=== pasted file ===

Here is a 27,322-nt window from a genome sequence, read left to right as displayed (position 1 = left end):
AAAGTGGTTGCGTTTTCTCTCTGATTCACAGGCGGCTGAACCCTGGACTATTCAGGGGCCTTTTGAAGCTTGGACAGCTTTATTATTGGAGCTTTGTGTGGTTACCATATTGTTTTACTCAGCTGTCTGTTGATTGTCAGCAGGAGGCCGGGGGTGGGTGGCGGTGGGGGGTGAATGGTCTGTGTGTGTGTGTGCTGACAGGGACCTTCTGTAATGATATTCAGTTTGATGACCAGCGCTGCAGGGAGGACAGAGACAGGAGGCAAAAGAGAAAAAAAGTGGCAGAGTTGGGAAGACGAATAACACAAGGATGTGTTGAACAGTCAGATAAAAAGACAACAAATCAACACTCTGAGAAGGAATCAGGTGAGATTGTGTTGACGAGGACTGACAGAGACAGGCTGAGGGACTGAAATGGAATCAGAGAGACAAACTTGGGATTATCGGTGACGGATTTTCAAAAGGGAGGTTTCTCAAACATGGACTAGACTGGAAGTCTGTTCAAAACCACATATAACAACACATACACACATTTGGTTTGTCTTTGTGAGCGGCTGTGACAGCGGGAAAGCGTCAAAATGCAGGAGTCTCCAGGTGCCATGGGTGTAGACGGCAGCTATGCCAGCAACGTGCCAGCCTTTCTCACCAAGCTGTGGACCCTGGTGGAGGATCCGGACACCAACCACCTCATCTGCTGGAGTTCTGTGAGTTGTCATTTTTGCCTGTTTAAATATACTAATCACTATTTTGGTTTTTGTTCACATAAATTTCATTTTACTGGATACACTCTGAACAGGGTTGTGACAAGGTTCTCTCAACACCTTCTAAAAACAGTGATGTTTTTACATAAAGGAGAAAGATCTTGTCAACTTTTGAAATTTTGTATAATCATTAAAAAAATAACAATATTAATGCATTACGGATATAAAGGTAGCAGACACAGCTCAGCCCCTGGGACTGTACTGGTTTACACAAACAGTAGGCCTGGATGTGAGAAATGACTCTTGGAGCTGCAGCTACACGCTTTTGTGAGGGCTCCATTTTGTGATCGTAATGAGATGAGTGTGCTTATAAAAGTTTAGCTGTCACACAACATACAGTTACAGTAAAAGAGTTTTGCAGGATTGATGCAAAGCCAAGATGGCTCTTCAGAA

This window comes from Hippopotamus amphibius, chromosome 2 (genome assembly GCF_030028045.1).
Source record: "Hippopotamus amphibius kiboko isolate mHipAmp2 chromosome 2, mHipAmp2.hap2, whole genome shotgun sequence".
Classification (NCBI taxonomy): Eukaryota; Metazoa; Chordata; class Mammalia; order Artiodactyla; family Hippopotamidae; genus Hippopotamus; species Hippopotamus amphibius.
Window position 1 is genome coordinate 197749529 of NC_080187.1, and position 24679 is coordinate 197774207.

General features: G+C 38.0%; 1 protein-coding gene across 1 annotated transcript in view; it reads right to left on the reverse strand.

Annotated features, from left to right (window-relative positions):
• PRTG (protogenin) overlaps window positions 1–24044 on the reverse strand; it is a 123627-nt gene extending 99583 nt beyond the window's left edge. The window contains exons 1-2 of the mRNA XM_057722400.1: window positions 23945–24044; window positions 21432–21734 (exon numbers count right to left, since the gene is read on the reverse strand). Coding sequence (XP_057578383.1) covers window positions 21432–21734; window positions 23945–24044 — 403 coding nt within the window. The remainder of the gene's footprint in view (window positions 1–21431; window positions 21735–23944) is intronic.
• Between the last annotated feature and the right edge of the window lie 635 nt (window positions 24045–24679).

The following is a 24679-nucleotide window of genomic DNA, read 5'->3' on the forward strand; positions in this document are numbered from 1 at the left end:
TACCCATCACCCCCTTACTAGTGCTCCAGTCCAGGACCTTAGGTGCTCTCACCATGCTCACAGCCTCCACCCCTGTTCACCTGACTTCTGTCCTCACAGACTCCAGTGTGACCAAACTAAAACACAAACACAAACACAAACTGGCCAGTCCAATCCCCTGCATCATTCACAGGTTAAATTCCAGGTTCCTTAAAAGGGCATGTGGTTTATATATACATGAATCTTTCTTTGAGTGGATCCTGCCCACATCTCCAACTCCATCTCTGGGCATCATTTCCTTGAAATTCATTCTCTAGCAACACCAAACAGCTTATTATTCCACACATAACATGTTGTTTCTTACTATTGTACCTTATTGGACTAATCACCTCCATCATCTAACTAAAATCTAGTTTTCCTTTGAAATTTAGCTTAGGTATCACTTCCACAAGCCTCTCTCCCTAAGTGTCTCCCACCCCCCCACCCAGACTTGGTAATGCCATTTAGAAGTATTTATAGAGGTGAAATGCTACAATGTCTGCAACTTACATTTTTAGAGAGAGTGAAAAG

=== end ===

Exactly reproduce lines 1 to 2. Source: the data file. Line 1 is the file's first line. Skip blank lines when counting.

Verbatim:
Here is a 27,322-nt window from a genome sequence, read left to right as displayed (position 1 = left end):
AAAGTGGTTGCGTTTTCTCTCTGATTCACAGGCGGCTGAACCCTGGACTATTCAGGGGCCTTTTGAAGCTTGGACAGCTTTATTATTGGAGCTTTGTGTGGTTACCATATTGTTTTACTCAGCTGTCTGTTGATTGTCAGCAGGAGGCCGGGGGTGGGTGGCGGTGGGGGGTGAATGGTCTGTGTGTGTGTGTGCTGACAGGGACCTTCTGTAATGATATTCAGTTTGATGACCAGCGCTGCAGGGAGGACAGAGACAGGAGGCAAAAGAGAAAAAAAGTGGCAGAGTTGGGAAGACGAATAACACAAGGATGTGTTGAACAGTCAGATAAAAAGACAACAAATCAACACTCTGAGAAGGAATCAGGTGAGATTGTGTTGACGAGGACTGACAGAGACAGGCTGAGGGACTGAAATGGAATCAGAGAGACAAACTTGGGATTATCGGTGACGGATTTTCAAAAGGGAGGTTTCTCAAACATGGACTAGACTGGAAGTCTGTTCAAAACCACATATAACAACACATACACACATTTGGTTTGTCTTTGTGAGCGGCTGTGACAGCGGGAAAGCGTCAAAATGCAGGAGTCTCCAGGTGCCATGGGTGTAGACGGCAGCTATGCCAGCAACGTGCCAGCCTTTCTCACCAAGCTGTGGACCCTGGTGGAGGATCCGGACACCAACCACCTCATCTGCTGGAGTTCTGTGAGTTGTCATTTTTGCCTGTTTAAATATACTAATCACTATTTTGGTTTTTGTTCACATAAATTTCATTTTACTGGATACACTCTGAACAGGGTTGTGACAAGGTTCTCTCAACACCTTCTAAAAACAGTGATGTTTTTACATAAAGGAGAAAGATCTTGTCAACTTTTGAAATTTTGTATAATCATTAAAAAAATAACAATATTAATGCATTACGGATATAAAGGTAGCAGACACAGCTCAGCCCCTGGGACTGTACTGGTTTACACAAACAGTAGGCCTGGATGTGAGAAATGACTCTTGGAGCTGCAGCTACACGCTTTTGTGAGGGCTCCATTTTGTGATCGTAATGAGATGAGTGTGCTTATAAAAGTTTAGCTGTCACACAACATACAGTTACAGTAAAAGAGTTTTGCAGGATTGATGCAAAGCCAAGATGGCTCTTCAGAA